Now, if you found yourself hooting and hollering as you read any of the above, read these words carefully: don’t be a jerk. Seriously.

The camps represented by all of the topics I just described are stereotypically characterized as mean for a reason. Our people hurt people. We are the ones who often fail to care for the human beings we talk to more than we care about proving them wrong. It should bother us that the fruit of our pet-theologies are consistently hard, unkind, abrasive people who demonstrate zero compassion for those who disagree.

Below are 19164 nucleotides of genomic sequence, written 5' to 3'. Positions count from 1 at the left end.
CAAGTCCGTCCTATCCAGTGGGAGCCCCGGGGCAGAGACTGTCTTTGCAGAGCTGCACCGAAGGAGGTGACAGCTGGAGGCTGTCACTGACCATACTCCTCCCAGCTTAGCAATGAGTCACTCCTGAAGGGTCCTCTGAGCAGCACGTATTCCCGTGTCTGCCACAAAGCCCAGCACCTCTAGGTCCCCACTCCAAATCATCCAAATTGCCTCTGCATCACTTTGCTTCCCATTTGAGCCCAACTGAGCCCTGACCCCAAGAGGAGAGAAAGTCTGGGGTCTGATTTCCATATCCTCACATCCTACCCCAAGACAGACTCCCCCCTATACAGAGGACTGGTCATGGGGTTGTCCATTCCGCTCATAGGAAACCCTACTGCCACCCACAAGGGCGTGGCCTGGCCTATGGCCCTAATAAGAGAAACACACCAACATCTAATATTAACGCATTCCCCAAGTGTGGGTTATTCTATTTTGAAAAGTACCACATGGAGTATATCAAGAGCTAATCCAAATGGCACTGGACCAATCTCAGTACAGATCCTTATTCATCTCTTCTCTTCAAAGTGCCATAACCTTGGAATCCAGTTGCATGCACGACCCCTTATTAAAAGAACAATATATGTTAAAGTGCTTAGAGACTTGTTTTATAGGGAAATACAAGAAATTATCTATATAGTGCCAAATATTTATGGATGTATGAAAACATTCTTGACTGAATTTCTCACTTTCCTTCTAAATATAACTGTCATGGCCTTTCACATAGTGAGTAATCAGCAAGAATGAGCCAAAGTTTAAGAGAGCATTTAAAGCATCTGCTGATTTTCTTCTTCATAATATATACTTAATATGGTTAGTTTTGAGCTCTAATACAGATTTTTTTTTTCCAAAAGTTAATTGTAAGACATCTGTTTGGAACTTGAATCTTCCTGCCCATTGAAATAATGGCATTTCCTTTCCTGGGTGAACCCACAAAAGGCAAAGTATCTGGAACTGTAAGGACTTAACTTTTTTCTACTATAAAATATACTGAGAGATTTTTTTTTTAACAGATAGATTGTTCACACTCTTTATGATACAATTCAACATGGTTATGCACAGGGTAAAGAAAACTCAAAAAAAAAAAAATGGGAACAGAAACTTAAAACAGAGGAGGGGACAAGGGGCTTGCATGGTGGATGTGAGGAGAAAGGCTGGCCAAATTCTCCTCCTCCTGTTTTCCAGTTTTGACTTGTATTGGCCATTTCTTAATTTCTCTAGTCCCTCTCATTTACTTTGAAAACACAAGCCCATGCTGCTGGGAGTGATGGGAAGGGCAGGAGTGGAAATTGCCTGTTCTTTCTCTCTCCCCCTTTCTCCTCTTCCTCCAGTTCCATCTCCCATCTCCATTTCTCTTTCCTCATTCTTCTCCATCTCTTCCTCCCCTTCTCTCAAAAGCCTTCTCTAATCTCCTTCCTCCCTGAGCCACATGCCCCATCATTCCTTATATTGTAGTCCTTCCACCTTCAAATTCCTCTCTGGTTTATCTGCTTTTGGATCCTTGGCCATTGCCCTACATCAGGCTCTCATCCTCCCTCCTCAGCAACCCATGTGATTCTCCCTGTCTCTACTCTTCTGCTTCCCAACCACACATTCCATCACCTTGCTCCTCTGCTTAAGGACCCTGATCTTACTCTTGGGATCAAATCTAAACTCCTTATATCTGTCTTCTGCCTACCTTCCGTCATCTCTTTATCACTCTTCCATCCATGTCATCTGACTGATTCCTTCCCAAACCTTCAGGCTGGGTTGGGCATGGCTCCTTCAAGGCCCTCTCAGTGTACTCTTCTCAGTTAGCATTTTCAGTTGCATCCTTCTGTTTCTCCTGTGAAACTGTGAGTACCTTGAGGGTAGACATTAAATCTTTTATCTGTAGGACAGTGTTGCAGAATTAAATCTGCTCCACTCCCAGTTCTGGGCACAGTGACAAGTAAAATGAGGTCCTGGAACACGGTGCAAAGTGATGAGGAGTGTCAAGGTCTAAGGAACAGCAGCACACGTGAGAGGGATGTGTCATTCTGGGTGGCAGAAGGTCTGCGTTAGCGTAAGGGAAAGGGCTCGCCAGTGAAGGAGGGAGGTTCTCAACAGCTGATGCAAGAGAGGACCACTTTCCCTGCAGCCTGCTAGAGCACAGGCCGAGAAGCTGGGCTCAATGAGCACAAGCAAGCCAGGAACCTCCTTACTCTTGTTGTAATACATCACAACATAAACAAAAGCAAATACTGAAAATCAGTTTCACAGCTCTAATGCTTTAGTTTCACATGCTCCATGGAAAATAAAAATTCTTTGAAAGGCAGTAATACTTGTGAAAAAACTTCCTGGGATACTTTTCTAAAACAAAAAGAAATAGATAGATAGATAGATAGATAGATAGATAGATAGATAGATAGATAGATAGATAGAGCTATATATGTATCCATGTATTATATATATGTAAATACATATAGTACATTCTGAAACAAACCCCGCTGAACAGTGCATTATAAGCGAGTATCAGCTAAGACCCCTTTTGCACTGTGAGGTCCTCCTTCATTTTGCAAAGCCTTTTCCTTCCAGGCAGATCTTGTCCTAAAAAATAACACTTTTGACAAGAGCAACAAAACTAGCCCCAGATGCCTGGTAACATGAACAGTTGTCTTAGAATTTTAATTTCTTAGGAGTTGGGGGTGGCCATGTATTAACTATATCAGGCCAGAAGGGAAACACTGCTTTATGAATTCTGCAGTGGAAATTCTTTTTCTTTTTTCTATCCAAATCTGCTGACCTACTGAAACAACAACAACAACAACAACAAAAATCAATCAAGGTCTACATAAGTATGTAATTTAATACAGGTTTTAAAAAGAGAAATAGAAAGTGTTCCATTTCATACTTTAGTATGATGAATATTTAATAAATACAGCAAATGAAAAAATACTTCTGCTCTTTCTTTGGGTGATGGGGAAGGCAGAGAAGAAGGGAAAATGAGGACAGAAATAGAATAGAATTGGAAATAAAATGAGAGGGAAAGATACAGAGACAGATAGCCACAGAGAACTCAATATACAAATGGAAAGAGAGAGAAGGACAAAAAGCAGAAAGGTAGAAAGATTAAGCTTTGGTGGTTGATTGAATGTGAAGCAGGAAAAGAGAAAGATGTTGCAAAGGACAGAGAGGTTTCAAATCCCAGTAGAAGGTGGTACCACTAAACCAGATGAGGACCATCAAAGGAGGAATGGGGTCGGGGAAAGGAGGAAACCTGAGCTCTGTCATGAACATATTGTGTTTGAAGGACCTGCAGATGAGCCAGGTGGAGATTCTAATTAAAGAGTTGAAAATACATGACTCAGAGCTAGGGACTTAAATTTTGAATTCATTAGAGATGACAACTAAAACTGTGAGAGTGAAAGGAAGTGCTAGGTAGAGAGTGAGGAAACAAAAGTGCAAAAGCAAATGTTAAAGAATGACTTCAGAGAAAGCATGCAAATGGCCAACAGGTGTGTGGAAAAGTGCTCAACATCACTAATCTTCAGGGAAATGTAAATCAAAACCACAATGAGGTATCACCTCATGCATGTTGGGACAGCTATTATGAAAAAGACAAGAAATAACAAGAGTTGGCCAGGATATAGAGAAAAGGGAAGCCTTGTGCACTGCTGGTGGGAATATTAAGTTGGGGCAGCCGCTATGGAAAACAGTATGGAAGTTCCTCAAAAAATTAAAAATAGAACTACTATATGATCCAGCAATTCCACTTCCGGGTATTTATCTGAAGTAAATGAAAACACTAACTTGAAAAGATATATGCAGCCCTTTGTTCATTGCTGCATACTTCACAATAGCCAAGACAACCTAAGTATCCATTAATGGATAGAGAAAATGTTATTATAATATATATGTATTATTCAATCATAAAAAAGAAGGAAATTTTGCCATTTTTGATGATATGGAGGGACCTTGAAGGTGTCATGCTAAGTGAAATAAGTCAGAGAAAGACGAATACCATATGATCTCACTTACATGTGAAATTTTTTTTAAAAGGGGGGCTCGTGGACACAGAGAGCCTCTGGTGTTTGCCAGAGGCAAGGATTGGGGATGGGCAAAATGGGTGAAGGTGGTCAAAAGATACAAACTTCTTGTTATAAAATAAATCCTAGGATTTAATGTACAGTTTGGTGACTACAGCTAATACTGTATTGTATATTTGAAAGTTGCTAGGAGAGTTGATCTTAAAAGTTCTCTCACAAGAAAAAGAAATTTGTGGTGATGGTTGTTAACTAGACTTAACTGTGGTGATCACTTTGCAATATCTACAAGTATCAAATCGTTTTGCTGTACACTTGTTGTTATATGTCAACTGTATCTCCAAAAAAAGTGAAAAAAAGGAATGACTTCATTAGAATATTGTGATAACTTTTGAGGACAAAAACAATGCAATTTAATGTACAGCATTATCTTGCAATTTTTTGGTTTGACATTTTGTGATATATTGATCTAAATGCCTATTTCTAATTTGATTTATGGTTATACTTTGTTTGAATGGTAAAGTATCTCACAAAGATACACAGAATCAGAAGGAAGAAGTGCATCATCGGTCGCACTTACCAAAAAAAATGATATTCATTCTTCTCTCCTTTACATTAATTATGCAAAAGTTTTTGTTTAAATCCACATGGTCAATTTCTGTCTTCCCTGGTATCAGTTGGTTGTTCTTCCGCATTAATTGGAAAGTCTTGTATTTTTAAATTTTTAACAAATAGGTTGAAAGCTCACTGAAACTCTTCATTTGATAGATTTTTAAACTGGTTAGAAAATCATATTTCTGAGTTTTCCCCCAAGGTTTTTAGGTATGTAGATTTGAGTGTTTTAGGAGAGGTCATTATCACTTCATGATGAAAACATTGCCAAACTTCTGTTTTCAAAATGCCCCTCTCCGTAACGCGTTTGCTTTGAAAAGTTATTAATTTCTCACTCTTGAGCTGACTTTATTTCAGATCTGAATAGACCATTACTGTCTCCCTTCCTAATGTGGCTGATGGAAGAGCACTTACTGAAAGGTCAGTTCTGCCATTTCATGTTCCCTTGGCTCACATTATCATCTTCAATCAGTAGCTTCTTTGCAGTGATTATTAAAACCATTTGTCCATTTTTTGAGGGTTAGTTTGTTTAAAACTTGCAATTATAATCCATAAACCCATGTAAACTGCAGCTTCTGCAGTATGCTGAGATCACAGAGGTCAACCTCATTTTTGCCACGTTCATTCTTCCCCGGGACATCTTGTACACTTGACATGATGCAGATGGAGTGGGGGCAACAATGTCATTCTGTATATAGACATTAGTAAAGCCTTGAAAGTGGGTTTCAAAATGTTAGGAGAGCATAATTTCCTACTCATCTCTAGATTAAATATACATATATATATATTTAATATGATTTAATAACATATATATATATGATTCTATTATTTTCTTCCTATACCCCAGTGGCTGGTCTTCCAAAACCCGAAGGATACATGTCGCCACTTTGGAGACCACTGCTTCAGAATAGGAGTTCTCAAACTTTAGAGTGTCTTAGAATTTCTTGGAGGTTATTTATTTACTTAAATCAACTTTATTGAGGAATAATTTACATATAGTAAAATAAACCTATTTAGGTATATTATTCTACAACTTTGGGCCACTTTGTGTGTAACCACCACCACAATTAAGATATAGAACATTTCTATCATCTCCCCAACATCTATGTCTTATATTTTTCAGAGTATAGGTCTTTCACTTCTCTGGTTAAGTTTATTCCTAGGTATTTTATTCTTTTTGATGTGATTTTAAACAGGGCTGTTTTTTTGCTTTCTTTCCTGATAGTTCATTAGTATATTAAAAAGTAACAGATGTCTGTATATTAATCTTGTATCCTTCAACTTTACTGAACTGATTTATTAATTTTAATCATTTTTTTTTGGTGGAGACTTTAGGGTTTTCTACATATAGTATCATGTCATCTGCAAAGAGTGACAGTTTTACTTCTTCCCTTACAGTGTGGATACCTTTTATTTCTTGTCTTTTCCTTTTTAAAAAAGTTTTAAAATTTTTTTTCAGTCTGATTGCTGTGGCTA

Hold your position with grace and humility, and never let it become more precious to you than the person you’re talking to about it. Love people. I mean really love them. Be compassionate. Be empathetic. And maintain proportion, because, believe it or not, you can worship alongside a person who disagrees with you about the doctrines of grace, or education, or gender roles in the home, without compromising. Furthermore, you can communicate your position to that same person without belittling or bullying them. On the flipside, it’s possible to hold the correct position in an argument and yet be the one in the wrong simply by communicating the right thing as a jerk.